Shelter from the storm: Descendants of the enslaved take refuge in Whitney Plantation’s Big House during Hurricane Ida

Published 9:00 am Thursday, September 9, 2021

WALLACE — The Big House at Whitney Plantation, once a domain for the horrors of slavery, became a place of refuge for descendants of the enslaved when Hurricane Ida devastated the River Parishes on August 29.

Jo and Joy Banner of Wallace, along with their parents, Harriet and William, found shelter in the sturdy walls that have survived generations of catastrophic hurricanes.

Plan A was to weather the storm at home, but as meteorologists warned hours before landfall that Ida’s rapid intensification rivaled that of hurricanes Katrina and Betsy, the Banners realized a Plan B was in order.

“Whitney Plantation has been there since 1791. It was built by the craftsmanship of the enslaved people, and they did excellent work. I trusted their work. Their labor provides a foundation for many of the buildings and infrastructure that we have in this country,” Joy Banner said. “Being familiar with the Big House and knowing how thick the walls are, I’ve always said that if something were to go down, that could be an alternative shelter.”

Joy Banner is the communications director at Whitney Plantation. She’s always been drawn to the history and heritage of the region, and that passion was reflected in a career focused on tourism and plantations. As she grew older, she began to take a more critical look at plantation tourism, which often focused on the lives of the plantation owners and their families.

Whitney Plantation opened in 2014 as the only plantation museum in Louisiana with an exclusive focus on the lives of the enslaved.

“Our present-day tourism economy is really developed from and extracted from the enslaved, but there’s no place in the narrative for them in many of these places,” Banner said. Through her work at Whitney Plantation, she has strived to make sure the descendant community has access to the tourism profession. She’s learned the importance of historical sites like Whitney, where history is quite literally buried in the ground.

Her connection to her enslaved ancestors felt stronger than ever during the wrath of Hurricane Ida. The Banners found shelter on the bottom floor, which is the most fortified area of the house. After arriving around 10:30 a.m., they sat outside for an hour or two and headed indoors as the wind began to pick up.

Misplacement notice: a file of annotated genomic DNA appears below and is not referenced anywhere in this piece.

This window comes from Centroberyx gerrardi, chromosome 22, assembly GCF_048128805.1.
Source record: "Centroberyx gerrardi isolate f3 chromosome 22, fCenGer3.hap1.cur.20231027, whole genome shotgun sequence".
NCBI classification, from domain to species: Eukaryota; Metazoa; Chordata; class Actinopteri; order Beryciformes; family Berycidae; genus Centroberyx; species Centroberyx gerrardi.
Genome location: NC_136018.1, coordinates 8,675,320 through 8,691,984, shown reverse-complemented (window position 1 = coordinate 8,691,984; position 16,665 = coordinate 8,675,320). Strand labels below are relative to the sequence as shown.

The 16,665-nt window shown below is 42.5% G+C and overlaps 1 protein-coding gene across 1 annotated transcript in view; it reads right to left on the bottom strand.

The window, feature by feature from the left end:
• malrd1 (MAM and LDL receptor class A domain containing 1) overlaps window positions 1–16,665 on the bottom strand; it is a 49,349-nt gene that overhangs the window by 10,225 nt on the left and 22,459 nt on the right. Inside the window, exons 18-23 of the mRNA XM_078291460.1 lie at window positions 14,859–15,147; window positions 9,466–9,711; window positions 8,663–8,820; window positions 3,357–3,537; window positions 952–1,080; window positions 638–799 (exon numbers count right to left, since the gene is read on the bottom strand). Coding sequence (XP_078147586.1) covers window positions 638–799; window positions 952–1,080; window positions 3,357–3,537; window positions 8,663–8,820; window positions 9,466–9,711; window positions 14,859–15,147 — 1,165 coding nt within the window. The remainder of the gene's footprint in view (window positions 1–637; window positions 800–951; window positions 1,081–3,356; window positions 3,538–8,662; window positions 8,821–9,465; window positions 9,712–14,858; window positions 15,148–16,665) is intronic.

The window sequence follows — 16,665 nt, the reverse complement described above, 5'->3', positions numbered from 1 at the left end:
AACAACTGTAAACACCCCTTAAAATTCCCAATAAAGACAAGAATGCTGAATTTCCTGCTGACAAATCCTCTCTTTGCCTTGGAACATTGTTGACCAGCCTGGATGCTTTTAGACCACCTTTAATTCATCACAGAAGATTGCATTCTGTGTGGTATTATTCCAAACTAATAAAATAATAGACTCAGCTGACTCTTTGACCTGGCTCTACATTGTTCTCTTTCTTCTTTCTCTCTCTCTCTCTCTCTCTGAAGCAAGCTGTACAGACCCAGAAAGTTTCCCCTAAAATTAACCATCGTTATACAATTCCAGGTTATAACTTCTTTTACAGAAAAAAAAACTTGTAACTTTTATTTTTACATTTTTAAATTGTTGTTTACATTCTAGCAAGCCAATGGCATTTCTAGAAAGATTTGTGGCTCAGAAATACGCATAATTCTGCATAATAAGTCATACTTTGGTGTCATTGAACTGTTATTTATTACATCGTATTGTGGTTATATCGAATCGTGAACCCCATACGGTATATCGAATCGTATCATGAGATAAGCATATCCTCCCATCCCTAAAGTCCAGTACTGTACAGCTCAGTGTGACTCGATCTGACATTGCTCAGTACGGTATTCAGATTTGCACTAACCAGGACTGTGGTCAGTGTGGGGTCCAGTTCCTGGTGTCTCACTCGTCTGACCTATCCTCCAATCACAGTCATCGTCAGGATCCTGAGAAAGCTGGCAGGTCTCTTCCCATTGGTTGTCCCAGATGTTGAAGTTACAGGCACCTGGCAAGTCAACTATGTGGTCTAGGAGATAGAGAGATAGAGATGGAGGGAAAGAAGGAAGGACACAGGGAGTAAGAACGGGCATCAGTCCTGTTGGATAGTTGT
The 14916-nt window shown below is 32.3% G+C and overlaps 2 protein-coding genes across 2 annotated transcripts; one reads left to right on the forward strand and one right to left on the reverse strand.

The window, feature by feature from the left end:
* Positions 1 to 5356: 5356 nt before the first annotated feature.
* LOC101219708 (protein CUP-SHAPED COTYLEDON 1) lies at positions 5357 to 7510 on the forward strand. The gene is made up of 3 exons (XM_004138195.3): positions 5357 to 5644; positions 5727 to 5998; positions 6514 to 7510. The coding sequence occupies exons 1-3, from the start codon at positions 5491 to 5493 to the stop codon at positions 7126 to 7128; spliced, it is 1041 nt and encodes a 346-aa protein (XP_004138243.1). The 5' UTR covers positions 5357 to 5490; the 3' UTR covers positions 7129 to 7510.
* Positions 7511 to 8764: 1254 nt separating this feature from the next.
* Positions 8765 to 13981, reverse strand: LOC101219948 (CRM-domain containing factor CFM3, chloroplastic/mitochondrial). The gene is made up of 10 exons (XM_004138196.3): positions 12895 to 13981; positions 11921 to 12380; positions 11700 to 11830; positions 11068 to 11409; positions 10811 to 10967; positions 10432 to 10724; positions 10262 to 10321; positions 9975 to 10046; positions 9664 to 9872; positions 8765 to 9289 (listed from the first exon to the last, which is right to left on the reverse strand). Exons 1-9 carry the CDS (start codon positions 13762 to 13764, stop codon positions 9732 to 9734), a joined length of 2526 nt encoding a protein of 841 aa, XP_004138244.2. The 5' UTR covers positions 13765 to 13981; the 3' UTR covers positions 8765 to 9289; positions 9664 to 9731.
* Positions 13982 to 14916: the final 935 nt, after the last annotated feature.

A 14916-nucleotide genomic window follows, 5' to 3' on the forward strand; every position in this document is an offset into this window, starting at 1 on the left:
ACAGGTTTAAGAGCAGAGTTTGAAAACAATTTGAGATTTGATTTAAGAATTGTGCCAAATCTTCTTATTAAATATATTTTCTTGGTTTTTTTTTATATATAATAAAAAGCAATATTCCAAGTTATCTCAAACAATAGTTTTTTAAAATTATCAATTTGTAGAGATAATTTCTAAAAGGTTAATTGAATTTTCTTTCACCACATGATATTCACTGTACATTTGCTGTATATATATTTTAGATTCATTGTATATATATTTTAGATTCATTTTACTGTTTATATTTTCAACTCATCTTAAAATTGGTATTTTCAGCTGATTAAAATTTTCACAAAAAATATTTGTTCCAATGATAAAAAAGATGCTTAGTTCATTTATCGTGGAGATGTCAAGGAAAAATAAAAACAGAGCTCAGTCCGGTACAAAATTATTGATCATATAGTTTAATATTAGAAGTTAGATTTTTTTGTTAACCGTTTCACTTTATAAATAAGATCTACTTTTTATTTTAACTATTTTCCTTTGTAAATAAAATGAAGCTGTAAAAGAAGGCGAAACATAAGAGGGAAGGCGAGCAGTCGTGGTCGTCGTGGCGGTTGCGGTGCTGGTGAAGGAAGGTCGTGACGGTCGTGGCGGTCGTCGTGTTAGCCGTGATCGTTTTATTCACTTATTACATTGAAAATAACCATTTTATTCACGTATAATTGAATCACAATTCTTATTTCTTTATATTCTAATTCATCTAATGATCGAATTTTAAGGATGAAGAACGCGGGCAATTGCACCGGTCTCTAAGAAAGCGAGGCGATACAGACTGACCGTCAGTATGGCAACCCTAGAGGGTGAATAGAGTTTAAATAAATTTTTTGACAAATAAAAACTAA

It was time to close the hurricane shutters, secure the doors, and wait for the worst of the storm to pass.

Without electricity in the Big House, the family relied on flashlights. For the next sixteen hours, they sat together as a family, talked and prayed as the whipping wind sent echoes of frightening sounds just outside the door.

At one point, they misjudged the timing and accidentally went outside as the eye wall was crossing directly over Wallace, packing wind speeds of up to 130 miles per hour. Joy Banner said the wind nearly knocked her 75-year-old mother to the ground.

“We had to assist our parents back into the Big House and hold onto them tightly so they wouldn’t blow over,” Banner recalled.

When they finally emerged after the storm had passed through, they found debris cast around the Whitney Plantation grounds.

“Whitney was hit very intensely by this storm. I would not be surprised if there were tornados on site. I think we actually underestimated the strength of the Big House, for it to withstand everything that was going on at that site,” Banner said.

Two of the six cabins on the Plantation grounds collapsed under Hurricane Ida’s violent winds.

According to Banner, one cabin’s roof was blown off and into a nearby pond, while another was blown off of its foundation. Neither of these cabins were original to Whitney, as they were brought on-site from Terrebonne Parish. Banner reported that the two slave cabins original to Whitney Plantation had minimal damage.

It was heartbreaking to see significant damage at the Antioch Baptist Church, which was built by formerly enslaved individuals just five years after slavery ended.

Ashley Rogers, executive director at Whitney Plantation, said, “This church is really a symbol of a lot of things that enslaved people wanted for themselves, that they couldn’t have during slavery. They did not have the ability to freely practice their religion as they saw fit. They did not have the ability to educate themselves or their children. They did not have the ability to unite their families and community. And this church provided all of those things.”

Whitney Plantation is accepting donations for restoration and repair work at The Whitney Institute, doing business as Whitney Plantation, is a nonprofit 501(c)3 organization, and contributions are tax-deductible.

Moving forward, the Banner sisters will continue advocating for the creation of environmentally friendly jobs that build upon the culture of the community.

The sisters, along with other members of the community, have been outspoken against the proposed development of a grain elevator facility in the quiet town of Wallace.

“During the storm, me and my sister had a conversation. If a grain elevator was next to us, we would have to worry about what would happen to that facility and how it would impact our neighborhood,” Joy Banner said, referencing the collapse of the Cargill grain elevator over River Road just across the river in Reserve during Hurricane Ida.

“We’re not saying these things to be sensational, provocative or contentious,” she continued. “These are real concerns that we have about our community.”

The Banners started a nonprofit called The Descendants Project, which is collecting donations to help the community in the aftermath of Hurricane Ida. Banner said a 21-foot-long truck full of supplies is coming from Mississippi to St. John Parish on Sept. 18.

“We’ve collected almost $20,000,” she said. “Every single bit will be given to the community.”